Click the 'Listen' link to hear All Things Considered's Guy Raz talk to Adam Bradley, one of the editors of The Anthology of Rap, about Heavy D's career and legacy.
Dwight Arrington Myers, better known as Heavy D, died today in Los Angeles at the age of 44. The rapper's death was reported this afternoon on Twitter and TMZ. The cause of death has not been reported.
The 250-pound rapper made his weight into a theme of his early career, especially in his early albums with his backing group The Boyz. Their first album, Living Large, released in 1987, included the singles "The Overweight Lover's In The House" and "Mr. Big Stuff." The latter is perhaps the best example of Heavy D's particular brand of witty party rap, a lightweight track that flips a sample of Jean Knight's dance-funk classic about an egotistical man into a boast about the virtues of his size.
He had a bigger hit four years later with the song "Now That We Found Love," which he described, in a recent interview on the BBC's Radio 1Xtra as "a bit of an anomaly."
"It was less of a hip-hop record and more of an R&B/pop record. And that was one of the first times that something like that really took flight and was accepted," he said.
As his rap career faded in the late 1990s, he turned to acting, with roles in films like The Cider House Rules and TV shows including Boston Public and Bones. In recent months a spate of activity had put Heavy D back near the spotlight. In addition to acting in the Eddie Murphy and Ben Stiller film Tower Heist, he released a new album, Love Opus, in September. Last month, he closed the BET Awards with a medley of his hits.
GUY RAZ, HOST:
No doubt, lots of Spotify playlists were set up in tribute yesterday to this man.
(SOUNDBITE OF SONG, "WE GOT OUR OWN THANG")
HEAVY D: (Singing) Love is a legend. Me, I'm legendary at it. Flippin' on the mike makes me a rappin' acrobat. Don't try to swing 'cause you didn't even hang, hang, hang. Yo, we got our own thang.
RAZ: That's rapper, Heavy D. He died yesterday at the age of 44. He called himself the overweight lover MC and Heavy D was one of hip-hop's most popular and influential acts in the late 1980s and early 1990s. He was the front man for the group Heavy D and the Boys, and he was known for his moves, his music and his magnetic personality.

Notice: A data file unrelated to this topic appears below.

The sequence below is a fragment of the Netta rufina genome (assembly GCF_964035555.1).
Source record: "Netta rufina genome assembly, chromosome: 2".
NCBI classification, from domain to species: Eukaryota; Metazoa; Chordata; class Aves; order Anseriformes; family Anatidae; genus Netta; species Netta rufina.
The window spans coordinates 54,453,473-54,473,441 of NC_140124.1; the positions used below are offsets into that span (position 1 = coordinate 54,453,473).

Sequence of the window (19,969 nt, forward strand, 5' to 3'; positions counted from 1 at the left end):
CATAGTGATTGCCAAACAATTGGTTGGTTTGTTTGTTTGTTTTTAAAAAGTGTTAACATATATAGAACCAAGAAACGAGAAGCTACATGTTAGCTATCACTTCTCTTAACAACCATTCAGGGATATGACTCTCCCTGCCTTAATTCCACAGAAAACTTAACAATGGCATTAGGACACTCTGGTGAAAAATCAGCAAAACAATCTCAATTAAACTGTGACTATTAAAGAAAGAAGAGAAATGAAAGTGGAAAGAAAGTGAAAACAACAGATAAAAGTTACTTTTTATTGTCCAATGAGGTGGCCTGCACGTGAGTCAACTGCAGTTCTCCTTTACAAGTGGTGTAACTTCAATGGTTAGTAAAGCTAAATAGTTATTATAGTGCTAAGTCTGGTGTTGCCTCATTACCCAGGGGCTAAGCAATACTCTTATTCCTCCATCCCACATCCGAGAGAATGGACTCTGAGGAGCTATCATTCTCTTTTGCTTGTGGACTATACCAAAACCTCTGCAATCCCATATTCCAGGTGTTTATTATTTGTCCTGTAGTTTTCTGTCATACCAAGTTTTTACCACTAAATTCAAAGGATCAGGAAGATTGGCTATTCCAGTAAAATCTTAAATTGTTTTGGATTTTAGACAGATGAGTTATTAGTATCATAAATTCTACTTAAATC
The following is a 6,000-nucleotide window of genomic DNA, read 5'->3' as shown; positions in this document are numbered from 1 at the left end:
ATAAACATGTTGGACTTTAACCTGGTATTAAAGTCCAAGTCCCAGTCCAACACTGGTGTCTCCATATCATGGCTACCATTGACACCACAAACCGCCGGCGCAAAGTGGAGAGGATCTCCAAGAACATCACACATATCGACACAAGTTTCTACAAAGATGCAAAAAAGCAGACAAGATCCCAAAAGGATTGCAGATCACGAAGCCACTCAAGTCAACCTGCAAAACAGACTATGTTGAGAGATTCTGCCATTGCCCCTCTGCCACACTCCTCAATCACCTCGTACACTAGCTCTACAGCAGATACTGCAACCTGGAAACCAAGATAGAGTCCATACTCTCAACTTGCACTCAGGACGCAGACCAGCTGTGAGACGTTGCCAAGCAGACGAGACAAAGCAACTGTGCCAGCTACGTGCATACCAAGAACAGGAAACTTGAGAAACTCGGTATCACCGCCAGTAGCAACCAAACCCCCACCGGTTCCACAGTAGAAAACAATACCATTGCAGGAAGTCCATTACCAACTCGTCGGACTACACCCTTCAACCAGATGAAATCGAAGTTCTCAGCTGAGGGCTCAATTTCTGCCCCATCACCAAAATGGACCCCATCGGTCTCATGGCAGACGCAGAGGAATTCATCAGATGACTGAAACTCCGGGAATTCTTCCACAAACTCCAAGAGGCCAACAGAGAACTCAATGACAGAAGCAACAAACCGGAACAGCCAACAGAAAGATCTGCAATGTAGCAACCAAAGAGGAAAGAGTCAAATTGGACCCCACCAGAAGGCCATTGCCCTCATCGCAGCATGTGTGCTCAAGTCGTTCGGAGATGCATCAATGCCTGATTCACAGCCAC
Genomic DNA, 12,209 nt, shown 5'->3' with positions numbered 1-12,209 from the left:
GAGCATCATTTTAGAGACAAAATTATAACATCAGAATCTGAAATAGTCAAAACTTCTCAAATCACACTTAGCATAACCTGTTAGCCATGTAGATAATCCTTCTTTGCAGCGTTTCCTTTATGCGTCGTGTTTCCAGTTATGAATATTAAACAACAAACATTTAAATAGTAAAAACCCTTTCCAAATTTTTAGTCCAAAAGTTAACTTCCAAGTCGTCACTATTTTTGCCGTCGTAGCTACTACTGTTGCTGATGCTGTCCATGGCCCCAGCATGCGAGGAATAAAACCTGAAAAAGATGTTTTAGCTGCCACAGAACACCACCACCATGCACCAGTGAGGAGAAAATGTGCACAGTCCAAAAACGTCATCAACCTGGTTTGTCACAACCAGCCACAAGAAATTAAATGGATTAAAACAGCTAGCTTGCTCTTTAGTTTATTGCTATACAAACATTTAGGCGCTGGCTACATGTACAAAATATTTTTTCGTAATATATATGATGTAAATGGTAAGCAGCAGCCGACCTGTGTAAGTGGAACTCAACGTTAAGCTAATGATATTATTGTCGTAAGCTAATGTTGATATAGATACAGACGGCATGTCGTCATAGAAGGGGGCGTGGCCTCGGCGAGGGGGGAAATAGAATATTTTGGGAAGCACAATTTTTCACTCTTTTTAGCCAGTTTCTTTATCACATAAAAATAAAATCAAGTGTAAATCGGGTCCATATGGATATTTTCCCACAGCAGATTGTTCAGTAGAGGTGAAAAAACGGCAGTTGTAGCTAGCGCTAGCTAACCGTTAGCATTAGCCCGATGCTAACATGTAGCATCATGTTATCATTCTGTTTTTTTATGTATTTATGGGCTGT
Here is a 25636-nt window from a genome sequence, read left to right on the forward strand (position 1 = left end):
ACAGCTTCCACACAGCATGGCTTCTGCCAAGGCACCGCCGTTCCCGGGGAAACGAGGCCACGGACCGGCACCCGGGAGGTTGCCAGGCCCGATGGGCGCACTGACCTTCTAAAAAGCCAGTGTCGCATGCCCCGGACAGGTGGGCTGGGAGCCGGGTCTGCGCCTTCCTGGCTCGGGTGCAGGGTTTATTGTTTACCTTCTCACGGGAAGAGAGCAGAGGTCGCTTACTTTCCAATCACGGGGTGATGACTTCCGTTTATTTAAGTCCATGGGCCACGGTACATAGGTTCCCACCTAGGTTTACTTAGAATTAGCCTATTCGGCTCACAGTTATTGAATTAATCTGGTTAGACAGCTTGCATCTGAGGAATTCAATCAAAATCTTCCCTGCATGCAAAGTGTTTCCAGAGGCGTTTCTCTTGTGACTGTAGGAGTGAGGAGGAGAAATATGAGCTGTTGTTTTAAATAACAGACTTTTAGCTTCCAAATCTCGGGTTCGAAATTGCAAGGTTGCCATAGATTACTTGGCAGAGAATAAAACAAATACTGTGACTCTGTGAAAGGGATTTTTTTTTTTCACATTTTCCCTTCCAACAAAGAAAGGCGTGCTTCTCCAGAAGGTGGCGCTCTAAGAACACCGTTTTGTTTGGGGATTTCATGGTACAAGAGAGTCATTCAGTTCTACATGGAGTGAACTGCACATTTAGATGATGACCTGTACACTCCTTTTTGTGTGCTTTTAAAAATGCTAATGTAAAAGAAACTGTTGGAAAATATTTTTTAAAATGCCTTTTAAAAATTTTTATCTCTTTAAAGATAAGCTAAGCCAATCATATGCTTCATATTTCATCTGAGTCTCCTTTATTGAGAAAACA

Adam Bradley is the author of the book "The Anthology of Rap," and he joins me now to talk more about Heavy D's place in hip-hop history. Adam, welcome to the program.
ADAM BRADLEY: Thank you, Guy.
RAZ: Talk about what Heavy D was doing in rap that made him different and fresh at the time he started in the '80s.
BRADLEY: Well, you've got to think about this moment in the late 1980s and early 1990s when Heavy D emerged. We have, on one coast, NWA with gangster rap emerging. We have, on the other coast, Public Enemy with a sort of political consciousness. And with Heavy D, what you had was a sense of musicality, a sense of the party, a sense of the fun that was always a part of hip-hop. He really brought the party back to hip-hop. He brought dance back to hip-hop.
RAZ: His biggest hit was probably the song "Now That We Found Love."
(SOUNDBITE OF SONG, "NOW THAT WE FOUND LOVE")
D: (Singing) Now that we found love, what are we gonna do with it? Now that we found - one, two, tell me what you got. Let me slip my quarters inside your slot to hit the jackpot. Rev me up, rev me up, my little buttercup.
RAZ: So Adam, I mean, he was basically one of the first people to merge hip-hop and R&B pretty seamlessly, right?
BRADLEY: He did. I mean, here, we have him moving from hip-hop to R&B. Just at the same moment, you have R&B acts like Jodeci and singers like Mary J. Blige reaching out to hip-hop and the meeting in between is what created the pop phenomenon of hip-hop.
And with the record we just heard, "Now That We Found Love," that's really a pop record more than anything else. It has elements that will be recognizable in hip-hop, the strong beat, the syncopated flows, but it's really a record that's inflected with R&B and intended for a pop audience. And that's what Heavy D, at his best, could do.
RAZ: And we're not talking about - I mean, let's face it - the most profound lyricist in hip-hop. I mean, he wasn't Chuck D from Public Enemy or even Tupac, but he never tried to be. I mean, he didn't pretend to be something else, right?
BRADLEY: No. What he was was a lover man, the overweight lover, Heavy D, as he called himself. He was somebody who had fun on the microphone and you could always hear it, the kind of tongue-twisting delivery, the fact that, even when he was rapping fast, he'd sound like he was laid back.
(SOUNDBITE OF MUSIC)
D: (Singing) (Unintelligible) The B to the A to the B to the Y, wants a honey bun.
RAZ: Where do you see his influence today?
BRADLEY: First of all, you have his direct influence in the records that he's produced for artists as diverse as Michael Jackson, Jay-Z, Ziggy Marley and hosts of others. But you also have his more underground influence, the way that he opened up hip-hop to include a broader range of themes, to celebrate the fun and the party that's always been a part of hip-hop culture. He brought that to the fore, celebrated it and made it into a platinum hit.
RAZ: That's Adam Bradley. He's the author of "The Anthology of Rap," remembering the rapper, Heavy D, who died yesterday at the age of 44. Adam, thanks.
BRADLEY: It's my pleasure, Guy.
(SOUNDBITE OF SONG BY HEAVY D) Transcript provided by NPR, Copyright NPR.